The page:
Papers of John Flamsteed, 1550 - 1923
Scope and Contents
The largest component of the collection is Flamsteed's observations, which are preserved both in their original notebooks and in the form in which he eventually prepared them for publication in his 'Historiae Coelestis' and 'Atlas Coelestis'. There is also a substantial quantity of correspondence. Much of this relates to the dispute concerning the publication of his astronomical results. However, there are also letters and some documents concerning aspects of his life outside astronomy, including letters of instruction and reprimand to the curates of his parish of Burstow; correspondence with officials in Derby relating to his position as the inheritor of his father's lead mining interests; and letters from amateur astronomers asking for his help and sending him data.
- 1550 - 1923
Conditions Governing Access
Biographical / Historical
Flamsteed was asked to assist a committee examining astronomical methods of finding longitude at sea. Having argued the case for more accurate observations and a new star catalogue, he was appointed in 1675 to the new position of 'Astronomical Observator', known subsequently as the Astronomer Royal, in order to carry out this work. He took up permanent residence at the new observatory at Greenwich Park the following year, and began regular observations with the sextant in September. He employed a variety of assistants and calculators, and with the available instruments was able to improve on contemporary standards of accuracy in his tables and charts. The first volume of Flamsteed's catalogue and observations was published in 1707, but further publications were delayed while he worked on his star catalogue and papers. As a result of this delay, he became embroiled in a dispute with Isaac Newton and Edmond Halley, who published an imperfect edition of his later observations without his consent in 1712.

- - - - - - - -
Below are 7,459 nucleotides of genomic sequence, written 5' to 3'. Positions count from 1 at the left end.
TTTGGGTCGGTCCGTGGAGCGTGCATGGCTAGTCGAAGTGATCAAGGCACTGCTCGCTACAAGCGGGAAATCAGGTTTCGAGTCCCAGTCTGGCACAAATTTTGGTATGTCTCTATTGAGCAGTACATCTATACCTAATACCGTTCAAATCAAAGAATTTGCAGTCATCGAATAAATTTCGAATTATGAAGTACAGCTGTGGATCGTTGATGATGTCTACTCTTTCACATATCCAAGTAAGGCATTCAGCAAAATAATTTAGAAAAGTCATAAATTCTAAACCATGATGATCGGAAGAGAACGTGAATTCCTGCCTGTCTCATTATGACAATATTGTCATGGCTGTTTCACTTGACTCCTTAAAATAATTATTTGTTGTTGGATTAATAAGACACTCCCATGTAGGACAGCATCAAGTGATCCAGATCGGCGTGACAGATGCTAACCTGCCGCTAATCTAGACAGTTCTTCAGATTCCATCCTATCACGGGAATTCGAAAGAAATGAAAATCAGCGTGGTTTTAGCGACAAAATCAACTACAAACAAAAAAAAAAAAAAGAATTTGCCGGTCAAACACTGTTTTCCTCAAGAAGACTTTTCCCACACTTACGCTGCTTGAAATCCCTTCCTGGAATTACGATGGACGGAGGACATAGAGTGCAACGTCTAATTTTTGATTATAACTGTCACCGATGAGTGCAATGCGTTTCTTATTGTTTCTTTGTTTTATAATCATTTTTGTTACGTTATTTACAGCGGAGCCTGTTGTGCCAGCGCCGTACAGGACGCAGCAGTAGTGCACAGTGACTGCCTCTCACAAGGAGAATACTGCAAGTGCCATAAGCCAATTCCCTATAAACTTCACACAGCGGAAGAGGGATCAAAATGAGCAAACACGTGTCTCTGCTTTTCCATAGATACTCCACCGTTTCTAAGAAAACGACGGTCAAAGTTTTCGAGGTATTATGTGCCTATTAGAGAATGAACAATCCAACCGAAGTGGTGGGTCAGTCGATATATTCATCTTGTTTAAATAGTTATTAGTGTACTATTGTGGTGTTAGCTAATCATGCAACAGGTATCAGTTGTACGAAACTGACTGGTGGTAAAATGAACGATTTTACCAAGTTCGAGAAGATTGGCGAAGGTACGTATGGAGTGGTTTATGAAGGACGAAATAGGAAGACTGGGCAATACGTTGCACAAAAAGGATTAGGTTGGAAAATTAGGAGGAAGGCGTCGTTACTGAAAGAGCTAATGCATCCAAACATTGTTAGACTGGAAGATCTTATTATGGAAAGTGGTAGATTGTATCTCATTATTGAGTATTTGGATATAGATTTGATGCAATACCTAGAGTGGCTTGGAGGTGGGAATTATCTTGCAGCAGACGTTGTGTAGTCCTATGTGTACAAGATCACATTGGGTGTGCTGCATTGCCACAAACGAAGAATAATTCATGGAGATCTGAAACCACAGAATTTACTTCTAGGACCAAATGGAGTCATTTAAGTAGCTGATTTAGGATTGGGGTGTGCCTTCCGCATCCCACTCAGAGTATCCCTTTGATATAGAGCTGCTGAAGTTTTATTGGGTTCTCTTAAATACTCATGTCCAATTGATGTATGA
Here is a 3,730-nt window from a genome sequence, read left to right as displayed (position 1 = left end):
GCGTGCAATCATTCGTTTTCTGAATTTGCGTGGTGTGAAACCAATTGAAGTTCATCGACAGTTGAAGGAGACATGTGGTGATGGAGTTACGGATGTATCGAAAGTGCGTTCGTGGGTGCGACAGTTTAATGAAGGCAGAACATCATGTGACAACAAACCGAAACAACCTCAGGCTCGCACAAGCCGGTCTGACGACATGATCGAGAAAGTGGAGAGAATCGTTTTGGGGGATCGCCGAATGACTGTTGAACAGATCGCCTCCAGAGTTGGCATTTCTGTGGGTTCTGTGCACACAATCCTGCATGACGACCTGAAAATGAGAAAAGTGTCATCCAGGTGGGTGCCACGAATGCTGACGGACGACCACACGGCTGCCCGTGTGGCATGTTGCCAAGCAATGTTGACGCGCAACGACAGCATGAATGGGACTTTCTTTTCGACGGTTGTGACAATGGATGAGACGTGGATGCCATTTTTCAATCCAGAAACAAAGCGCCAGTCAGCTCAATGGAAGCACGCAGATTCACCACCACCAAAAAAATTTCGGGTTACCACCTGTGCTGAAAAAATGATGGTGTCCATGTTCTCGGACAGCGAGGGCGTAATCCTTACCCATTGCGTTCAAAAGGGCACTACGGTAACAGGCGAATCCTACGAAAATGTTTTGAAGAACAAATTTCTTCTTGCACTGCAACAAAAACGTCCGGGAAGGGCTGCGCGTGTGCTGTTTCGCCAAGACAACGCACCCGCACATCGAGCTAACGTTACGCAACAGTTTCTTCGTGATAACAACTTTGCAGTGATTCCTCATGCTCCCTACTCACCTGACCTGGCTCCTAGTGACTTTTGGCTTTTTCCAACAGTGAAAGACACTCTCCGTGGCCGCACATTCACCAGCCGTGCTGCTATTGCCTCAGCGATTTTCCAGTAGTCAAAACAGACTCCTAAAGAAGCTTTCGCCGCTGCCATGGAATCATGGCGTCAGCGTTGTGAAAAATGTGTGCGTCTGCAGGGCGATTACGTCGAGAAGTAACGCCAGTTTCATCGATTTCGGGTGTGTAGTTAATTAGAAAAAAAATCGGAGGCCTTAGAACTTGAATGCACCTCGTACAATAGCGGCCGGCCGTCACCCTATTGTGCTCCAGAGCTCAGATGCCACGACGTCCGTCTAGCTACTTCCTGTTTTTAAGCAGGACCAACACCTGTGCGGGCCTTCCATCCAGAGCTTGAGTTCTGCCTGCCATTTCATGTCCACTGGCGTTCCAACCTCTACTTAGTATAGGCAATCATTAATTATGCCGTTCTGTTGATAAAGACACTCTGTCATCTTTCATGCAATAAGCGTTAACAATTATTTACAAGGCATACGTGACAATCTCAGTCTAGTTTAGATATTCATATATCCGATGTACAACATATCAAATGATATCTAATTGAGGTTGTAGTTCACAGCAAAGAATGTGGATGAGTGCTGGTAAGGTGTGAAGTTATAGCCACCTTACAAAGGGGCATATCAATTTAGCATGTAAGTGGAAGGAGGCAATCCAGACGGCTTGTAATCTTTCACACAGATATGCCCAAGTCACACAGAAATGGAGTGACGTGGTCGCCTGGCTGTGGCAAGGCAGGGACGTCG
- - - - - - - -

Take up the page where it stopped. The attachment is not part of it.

As Astronomer Royal, Flamsteed took part in the discussion of contemporary issues such as the detection of stellar parallax, refraction, cometary motion, the unequal motions of Sun, Moon and planets, and matters in mathematics and optics. He corresponded with many of the leading figures of the day, such as James Gregory, Edmond Halley, Johannes Hevelius and Giovanni Domenico Cassini, as well as with Newton, who used his observations in writing his 'Principia' (1687).
Flamsteed was ordained in 1675, and presented to the living of Burstow, in Surrey, in 1684. In 1677 he was elected a Fellow of the Royal Society. He died at the Greenwich Observatory on 31 December 1719, and was buried at Burstow. The authorised version of his observations was eventually completed by his assistant Joseph Crosthwait, and published in 1725 as the three-volume 'Historia Coelestis Britannica'. The 'Atlas Coelestis' followed in 1729.
155 volume(s) : paper
4 archive box(es) (4 boxes)
1 envelope(s) (1 envelope)
Language of Materials